Terrorists might weaponise a multidrug-resistant anthrax strain and release airborne spores against a downwind population, or unleash a smallpox epidemic. They could significantly damage the economy by engaging in cyber-warfare against e-infrastructure that controls physical facilities such as transportation or electrical power transmission in ways that could destroy generators or rolling stock, or they could destroy information in banking clearinghouses and stock exchanges. Other acts of destruction that could damage whole industries include targeting civilian airliners with SA-7 Strella or other ground-to-air missiles or lasers; recruiting terrorists to commit martyrdom acts with powerful HMX and RDX explosives at shopping malls; and spraying sarin or other gases in underground subway cars and stations.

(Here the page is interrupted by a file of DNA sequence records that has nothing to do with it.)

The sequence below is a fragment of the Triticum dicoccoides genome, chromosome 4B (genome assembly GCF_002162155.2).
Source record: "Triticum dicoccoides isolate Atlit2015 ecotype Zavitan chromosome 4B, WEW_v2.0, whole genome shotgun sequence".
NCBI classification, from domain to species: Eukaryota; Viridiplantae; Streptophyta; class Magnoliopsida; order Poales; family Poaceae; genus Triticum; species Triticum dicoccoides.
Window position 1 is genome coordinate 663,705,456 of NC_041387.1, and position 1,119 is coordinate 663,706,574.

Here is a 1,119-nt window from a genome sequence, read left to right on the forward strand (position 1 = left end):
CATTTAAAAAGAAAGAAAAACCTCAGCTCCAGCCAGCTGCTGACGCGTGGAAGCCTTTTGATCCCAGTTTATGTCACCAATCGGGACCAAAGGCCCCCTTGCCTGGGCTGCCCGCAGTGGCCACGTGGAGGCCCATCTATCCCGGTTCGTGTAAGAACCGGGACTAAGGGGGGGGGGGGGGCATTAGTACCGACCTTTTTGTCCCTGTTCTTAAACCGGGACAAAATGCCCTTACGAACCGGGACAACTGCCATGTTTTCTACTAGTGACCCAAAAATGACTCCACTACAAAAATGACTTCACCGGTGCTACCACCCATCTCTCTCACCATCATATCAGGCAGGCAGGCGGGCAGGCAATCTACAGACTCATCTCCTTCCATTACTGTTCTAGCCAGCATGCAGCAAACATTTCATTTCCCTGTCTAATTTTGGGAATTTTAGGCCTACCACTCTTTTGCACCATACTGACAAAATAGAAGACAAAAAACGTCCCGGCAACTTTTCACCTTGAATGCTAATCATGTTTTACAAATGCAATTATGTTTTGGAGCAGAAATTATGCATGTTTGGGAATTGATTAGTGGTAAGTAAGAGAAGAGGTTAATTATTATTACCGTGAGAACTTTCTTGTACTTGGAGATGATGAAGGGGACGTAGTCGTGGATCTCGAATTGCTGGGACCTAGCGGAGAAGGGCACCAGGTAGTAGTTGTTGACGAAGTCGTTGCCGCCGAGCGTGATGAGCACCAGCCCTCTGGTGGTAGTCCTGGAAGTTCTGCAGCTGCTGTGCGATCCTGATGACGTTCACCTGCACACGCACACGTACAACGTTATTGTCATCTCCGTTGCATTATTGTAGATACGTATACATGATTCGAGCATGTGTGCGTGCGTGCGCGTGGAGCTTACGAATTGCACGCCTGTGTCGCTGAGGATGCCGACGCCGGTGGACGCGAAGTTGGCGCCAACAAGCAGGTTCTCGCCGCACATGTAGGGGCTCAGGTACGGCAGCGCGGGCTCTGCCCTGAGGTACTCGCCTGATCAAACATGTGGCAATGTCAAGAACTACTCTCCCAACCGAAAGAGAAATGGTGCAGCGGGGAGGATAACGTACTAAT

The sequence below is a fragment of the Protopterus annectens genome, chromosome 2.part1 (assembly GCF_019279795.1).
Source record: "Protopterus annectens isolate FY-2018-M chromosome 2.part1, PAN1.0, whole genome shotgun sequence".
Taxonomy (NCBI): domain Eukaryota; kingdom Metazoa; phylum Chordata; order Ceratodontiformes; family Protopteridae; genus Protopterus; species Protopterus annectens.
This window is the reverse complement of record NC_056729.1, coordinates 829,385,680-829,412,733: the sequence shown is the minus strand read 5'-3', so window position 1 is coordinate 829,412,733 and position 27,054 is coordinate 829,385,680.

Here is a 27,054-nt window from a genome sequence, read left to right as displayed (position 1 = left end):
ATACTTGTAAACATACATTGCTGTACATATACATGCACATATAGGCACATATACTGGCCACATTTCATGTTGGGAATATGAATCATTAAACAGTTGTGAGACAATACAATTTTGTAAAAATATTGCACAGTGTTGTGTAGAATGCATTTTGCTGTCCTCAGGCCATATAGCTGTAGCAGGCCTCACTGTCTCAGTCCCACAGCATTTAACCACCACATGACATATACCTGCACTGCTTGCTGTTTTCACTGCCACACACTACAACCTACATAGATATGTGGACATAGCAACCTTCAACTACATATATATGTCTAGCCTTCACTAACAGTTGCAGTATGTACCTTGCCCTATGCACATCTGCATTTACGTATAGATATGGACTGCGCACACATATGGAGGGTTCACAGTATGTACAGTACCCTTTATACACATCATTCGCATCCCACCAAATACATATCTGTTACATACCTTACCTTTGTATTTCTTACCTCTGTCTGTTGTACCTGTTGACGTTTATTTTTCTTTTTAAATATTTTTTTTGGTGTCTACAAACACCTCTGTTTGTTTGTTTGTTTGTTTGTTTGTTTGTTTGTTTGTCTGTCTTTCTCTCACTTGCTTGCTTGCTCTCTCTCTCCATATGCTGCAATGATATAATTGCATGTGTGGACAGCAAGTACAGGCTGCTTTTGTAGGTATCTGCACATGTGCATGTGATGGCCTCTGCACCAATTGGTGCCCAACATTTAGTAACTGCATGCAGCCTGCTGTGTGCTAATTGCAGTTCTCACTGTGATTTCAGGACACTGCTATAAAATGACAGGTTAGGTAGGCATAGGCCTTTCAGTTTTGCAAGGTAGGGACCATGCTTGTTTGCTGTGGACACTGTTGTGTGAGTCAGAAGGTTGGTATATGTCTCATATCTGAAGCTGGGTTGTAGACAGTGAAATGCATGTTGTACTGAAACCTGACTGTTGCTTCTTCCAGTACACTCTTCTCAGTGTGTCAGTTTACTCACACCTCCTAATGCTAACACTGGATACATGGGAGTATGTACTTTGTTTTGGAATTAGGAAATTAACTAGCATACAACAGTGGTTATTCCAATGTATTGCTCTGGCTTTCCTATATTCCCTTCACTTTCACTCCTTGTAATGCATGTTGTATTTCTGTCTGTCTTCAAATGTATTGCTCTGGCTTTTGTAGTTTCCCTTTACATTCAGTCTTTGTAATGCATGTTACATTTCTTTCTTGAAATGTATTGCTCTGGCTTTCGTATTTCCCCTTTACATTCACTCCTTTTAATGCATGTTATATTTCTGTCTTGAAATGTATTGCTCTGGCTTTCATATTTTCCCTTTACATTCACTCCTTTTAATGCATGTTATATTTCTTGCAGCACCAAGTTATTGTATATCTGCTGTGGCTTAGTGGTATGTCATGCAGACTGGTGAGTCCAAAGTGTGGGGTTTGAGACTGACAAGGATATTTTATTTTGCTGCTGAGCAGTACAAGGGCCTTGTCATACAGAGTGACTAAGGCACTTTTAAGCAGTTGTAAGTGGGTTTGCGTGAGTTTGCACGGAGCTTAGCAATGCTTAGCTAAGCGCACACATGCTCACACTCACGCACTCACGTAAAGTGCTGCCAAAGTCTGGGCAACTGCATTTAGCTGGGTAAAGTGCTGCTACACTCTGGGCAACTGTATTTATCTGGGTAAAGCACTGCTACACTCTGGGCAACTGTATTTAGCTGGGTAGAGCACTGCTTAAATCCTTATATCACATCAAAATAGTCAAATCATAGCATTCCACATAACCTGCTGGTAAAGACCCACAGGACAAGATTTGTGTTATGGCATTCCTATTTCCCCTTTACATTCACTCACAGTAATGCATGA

Notwithstanding the above, it is observed that the percentage of use of any form of chemical, biological or nuclear substances in a terrorist incident since 1950 has been low compared to other means and methods during the period. However, there is a reasonable and probable forecast of a major terrorist attack using any of these substances, in an apocalyptic scenario. This prediction is possible in present daystimes due to the relative ease with which logistic and technical abilities are available to terrorists to plan and execute such high profile attacks.